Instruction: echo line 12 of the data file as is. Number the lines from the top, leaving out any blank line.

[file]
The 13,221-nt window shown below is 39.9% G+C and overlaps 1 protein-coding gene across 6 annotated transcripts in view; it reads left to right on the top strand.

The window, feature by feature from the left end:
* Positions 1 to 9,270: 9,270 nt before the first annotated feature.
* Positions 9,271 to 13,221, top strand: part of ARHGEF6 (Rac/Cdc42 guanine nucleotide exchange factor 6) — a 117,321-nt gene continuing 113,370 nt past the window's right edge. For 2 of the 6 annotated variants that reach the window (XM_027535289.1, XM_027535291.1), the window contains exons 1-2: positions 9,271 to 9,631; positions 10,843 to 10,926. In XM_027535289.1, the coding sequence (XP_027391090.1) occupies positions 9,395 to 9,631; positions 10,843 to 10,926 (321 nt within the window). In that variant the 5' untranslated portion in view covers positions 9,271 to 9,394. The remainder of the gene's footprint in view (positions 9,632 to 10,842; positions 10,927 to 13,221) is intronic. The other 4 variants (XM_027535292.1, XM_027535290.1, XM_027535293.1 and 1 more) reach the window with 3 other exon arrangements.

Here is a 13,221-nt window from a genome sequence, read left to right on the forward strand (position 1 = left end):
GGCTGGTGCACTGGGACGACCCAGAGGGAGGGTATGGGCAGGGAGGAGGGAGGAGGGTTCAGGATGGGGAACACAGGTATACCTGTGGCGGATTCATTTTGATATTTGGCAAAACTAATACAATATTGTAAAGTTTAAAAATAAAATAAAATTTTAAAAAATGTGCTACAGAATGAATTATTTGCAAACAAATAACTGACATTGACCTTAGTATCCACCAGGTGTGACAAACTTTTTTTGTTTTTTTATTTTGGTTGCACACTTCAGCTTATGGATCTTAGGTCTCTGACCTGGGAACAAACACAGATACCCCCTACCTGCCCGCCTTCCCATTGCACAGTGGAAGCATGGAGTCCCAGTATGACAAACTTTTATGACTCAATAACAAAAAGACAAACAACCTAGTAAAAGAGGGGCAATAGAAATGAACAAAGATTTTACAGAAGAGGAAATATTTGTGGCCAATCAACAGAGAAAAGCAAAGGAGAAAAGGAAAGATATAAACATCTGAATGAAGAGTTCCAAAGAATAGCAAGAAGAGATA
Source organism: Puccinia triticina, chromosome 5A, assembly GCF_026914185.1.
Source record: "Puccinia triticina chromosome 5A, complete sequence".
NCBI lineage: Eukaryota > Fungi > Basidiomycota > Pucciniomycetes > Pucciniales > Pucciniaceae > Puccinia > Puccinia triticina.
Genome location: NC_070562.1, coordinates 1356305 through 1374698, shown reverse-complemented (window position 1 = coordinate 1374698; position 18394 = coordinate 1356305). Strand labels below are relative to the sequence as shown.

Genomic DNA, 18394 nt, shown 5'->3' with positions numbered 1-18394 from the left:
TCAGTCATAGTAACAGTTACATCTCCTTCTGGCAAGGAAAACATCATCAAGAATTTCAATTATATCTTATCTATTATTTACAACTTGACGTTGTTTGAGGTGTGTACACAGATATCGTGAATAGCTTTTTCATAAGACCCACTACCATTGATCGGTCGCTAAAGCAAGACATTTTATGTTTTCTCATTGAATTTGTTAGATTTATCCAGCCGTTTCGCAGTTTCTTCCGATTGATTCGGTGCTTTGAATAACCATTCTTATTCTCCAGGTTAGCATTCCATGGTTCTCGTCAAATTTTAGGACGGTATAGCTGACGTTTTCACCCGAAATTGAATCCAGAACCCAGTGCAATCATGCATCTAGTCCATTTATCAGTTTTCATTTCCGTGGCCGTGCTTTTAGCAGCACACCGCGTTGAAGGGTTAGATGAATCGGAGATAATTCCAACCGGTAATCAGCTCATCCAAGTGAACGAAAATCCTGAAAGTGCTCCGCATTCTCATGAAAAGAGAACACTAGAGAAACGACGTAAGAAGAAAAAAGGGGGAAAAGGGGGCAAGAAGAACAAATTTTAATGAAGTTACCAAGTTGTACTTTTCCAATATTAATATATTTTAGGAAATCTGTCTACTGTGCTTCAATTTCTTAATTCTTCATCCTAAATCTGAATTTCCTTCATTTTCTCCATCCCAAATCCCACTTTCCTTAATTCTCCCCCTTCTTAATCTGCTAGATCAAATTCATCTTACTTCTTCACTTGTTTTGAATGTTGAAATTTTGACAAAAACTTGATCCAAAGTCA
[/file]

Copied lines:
TCAGTCATAGTAACAGTTACATCTCCTTCTGGCAAGGAAAACATCATCAAGAATTTCAATTATATCTTATCTATTATTTACAACTTGACGTTGTTTGAGGTGTGTACACAGATATCGTGAATAGCTTTTTCATAAGACCCACTACCATTGATCGGTCGCTAAAGCAAGACATTTTATGTTTTCTCATTGAATTTGTTAGATTTATCCAGCCGTTTCGCAGTTTCTTCCGATTGATTCGGTGCTTTGAATAACCATTCTTATTCTCCAGGTTAGCATTCCATGGTTCTCGTCAAATTTTAGGACGGTATAGCTGACGTTTTCACCCGAAATTGAATCCAGAACCCAGTGCAATCATGCATCTAGTCCATTTATCAGTTTTCATTTCCGTGGCCGTGCTTTTAGCAGCACACCGCGTTGAAGGGTTAGATGAATCGGAGATAATTCCAACCGGTAATCAGCTCATCCAAGTGAACGAAAATCCTGAAAGTGCTCCGCATTCTCATGAAAAGAGAACACTAGAGAAACGACGTAAGAAGAAAAAAGGGGGAAAAGGGGGCAAGAAGAACAAATTTTAATGAAGTTACCAAGTTGTACTTTTCCAATATTAATATATTTTAGGAAATCTGTCTACTGTGCTTCAATTTCTTAATTCTTCATCCTAAATCTGAATTTCCTTCATTTTCTCCATCCCAAATCCCACTTTCCTTAATTCTCCCCCTTCTTAATCTGCTAGATCAAATTCATCTTACTTCTTCACTTGTTTTGAATGTTGAAATTTTGACAAAAACTTGATCCAAAGTCA